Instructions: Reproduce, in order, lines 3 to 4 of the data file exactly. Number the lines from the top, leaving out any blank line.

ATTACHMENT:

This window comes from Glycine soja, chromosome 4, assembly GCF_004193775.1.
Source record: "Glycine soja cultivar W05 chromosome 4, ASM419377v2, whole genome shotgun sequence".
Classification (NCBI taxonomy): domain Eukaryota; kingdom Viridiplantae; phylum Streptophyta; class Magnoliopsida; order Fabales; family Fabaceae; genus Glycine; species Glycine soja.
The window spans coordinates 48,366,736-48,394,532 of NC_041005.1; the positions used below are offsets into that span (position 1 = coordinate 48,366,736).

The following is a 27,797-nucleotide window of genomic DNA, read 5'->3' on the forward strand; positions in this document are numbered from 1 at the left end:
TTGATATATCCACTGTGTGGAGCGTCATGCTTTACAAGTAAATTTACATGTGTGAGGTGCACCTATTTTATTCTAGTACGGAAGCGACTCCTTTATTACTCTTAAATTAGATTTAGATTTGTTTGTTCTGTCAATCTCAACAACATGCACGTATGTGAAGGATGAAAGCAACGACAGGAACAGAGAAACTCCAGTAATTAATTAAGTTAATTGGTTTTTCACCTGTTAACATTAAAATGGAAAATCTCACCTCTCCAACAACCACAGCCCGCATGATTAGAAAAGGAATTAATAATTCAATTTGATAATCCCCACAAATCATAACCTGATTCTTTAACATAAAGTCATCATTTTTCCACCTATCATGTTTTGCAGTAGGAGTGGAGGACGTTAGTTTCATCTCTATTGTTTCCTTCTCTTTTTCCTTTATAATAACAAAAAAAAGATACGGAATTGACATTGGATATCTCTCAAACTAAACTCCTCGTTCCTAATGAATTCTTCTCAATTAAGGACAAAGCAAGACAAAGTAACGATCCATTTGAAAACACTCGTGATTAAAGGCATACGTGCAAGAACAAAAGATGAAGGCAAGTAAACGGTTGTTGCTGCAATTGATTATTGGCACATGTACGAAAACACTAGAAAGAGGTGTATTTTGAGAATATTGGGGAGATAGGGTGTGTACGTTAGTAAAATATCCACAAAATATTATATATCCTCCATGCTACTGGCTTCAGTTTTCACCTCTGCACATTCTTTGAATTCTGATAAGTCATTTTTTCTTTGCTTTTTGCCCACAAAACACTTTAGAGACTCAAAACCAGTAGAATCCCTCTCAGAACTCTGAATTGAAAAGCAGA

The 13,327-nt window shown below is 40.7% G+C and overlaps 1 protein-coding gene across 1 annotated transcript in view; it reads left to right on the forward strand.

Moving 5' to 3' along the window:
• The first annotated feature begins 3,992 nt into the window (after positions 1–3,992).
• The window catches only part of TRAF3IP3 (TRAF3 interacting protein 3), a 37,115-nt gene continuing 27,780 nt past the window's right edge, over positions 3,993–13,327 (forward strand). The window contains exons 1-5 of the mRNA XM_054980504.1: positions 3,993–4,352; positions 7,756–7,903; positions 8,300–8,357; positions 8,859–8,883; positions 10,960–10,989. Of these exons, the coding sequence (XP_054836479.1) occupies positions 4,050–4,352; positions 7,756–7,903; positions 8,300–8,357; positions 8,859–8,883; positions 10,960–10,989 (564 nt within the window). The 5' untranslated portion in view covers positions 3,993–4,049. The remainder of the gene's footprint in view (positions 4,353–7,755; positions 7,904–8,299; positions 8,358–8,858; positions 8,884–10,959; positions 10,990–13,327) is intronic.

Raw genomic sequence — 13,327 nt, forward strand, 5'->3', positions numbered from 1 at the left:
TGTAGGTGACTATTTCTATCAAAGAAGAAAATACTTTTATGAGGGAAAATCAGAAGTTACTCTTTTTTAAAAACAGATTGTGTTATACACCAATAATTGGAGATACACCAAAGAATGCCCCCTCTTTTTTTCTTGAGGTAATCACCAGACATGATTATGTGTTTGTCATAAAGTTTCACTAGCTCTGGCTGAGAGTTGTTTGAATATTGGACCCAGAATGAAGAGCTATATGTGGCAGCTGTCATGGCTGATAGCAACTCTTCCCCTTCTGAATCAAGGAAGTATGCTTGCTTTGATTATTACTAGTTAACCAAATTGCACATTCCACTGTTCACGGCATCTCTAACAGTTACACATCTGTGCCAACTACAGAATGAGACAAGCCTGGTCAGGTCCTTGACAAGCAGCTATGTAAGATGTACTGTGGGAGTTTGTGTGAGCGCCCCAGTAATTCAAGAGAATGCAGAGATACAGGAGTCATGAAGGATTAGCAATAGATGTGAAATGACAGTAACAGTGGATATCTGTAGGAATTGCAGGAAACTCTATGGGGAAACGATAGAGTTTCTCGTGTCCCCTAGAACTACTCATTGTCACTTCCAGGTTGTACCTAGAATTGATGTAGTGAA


Classification (NCBI taxonomy): domain Eukaryota; kingdom Viridiplantae; phylum Streptophyta; class Magnoliopsida; order Fabales; family Fabaceae; genus Glycine; species Glycine soja.
The window spans coordinates 48,366,736-48,394,532 of NC_041005.1; the positions used below are offsets into that span (position 1 = coordinate 48,366,736).